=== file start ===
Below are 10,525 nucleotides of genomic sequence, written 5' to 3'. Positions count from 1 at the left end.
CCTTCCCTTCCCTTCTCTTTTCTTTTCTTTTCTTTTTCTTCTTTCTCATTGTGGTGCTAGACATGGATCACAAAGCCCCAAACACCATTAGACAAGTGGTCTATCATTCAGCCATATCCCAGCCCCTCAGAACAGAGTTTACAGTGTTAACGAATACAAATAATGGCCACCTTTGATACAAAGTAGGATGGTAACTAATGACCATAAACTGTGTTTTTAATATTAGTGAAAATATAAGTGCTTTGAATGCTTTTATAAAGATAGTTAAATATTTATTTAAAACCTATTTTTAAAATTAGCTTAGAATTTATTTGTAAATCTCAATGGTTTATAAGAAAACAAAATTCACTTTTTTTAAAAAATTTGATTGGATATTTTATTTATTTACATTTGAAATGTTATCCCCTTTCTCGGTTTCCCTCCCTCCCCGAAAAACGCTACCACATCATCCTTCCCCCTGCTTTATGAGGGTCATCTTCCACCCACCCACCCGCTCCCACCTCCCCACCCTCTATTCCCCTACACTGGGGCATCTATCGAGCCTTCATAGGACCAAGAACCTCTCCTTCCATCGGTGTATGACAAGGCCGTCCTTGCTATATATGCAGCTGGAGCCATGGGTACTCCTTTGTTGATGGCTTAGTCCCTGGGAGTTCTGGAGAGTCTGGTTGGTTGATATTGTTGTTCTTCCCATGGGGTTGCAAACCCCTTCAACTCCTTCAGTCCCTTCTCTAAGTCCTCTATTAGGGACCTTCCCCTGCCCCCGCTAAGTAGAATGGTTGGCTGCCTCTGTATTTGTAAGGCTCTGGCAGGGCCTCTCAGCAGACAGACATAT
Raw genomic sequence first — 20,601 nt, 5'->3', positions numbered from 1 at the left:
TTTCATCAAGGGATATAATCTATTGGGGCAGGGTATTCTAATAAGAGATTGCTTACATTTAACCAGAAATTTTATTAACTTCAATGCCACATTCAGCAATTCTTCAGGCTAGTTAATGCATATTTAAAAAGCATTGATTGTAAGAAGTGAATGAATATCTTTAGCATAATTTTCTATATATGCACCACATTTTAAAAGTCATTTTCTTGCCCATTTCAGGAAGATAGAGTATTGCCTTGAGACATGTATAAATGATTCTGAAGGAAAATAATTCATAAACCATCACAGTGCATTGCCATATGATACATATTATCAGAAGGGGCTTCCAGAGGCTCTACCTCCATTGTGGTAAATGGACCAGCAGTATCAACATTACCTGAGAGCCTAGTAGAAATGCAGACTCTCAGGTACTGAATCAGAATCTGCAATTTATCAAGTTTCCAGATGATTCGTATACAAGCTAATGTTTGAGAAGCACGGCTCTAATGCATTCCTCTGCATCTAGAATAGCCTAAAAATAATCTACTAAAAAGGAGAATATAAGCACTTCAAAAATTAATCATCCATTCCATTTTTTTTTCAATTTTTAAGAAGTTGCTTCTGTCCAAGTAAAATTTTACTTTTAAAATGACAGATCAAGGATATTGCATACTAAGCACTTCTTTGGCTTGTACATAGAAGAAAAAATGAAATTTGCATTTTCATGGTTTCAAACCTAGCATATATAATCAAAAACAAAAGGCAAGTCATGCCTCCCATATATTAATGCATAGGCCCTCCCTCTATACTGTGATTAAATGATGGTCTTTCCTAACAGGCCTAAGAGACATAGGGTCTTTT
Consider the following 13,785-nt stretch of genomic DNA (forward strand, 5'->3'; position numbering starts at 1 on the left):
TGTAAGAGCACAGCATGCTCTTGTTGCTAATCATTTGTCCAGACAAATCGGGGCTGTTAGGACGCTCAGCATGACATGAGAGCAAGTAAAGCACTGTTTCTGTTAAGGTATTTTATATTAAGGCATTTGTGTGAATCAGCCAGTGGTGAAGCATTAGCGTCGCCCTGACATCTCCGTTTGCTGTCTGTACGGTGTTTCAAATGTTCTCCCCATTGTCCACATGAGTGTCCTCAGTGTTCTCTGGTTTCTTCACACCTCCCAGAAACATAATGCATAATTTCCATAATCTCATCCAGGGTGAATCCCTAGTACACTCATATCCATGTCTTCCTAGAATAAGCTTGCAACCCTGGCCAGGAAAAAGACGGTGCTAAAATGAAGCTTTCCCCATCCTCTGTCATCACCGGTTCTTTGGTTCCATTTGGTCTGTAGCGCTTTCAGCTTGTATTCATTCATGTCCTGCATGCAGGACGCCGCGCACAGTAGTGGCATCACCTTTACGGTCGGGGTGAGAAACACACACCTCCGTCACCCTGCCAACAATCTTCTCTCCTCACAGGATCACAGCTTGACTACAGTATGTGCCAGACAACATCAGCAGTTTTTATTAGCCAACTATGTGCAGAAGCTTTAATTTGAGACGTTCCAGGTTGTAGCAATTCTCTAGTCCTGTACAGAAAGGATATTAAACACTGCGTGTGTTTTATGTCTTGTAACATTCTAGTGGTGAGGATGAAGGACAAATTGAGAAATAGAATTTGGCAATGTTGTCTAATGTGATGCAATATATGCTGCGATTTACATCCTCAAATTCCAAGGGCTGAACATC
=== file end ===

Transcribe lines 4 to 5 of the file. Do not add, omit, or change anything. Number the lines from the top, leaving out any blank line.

TTTCATCAAGGGATATAATCTATTGGGGCAGGGTATTCTAATAAGAGATTGCTTACATTTAACCAGAAATTTTATTAACTTCAATGCCACATTCAGCAATTCTTCAGGCTAGTTAATGCATATTTAAAAAGCATTGATTGTAAGAAGTGAATGAATATCTTTAGCATAATTTTCTATATATGCACCACATTTTAAAAGTCATTTTCTTGCCCATTTCAGGAAGATAGAGTATTGCCTTGAGACATGTATAAATGATTCTGAAGGAAAATAATTCATAAACCATCACAGTGCATTGCCATATGATACATATTATCAGAAGGGGCTTCCAGAGGCTCTACCTCCATTGTGGTAAATGGACCAGCAGTATCAACATTACCTGAGAGCCTAGTAGAAATGCAGACTCTCAGGTACTGAATCAGAATCTGCAATTTATCAAGTTTCCAGATGATTCGTATACAAGCTAATGTTTGAGAAGCACGGCTCTAATGCATTCCTCTGCATCTAGAATAGCCTAAAAATAATCTACTAAAAAGGAGAATATAAGCACTTCAAAAATTAATCATCCATTCCATTTTTTTTTCAATTTTTAAGAAGTTGCTTCTGTCCAAGTAAAATTTTACTTTTAAAATGACAGATCAAGGATATTGCATACTAAGCACTTCTTTGGCTTGTACATAGAAGAAAAAATGAAATTTGCATTTTCATGGTTTCAAACCTAGCATATATAATCAAAAACAAAAGGCAAGTCATGCCTCCCATATATTAATGCATAGGCCCTCCCTCTATACTGTGATTAAATGATGGTCTTTCCTAACAGGCCTAAGAGACATAGGGTCTTTT
Consider the following 13,785-nt stretch of genomic DNA (forward strand, 5'->3'; position numbering starts at 1 on the left):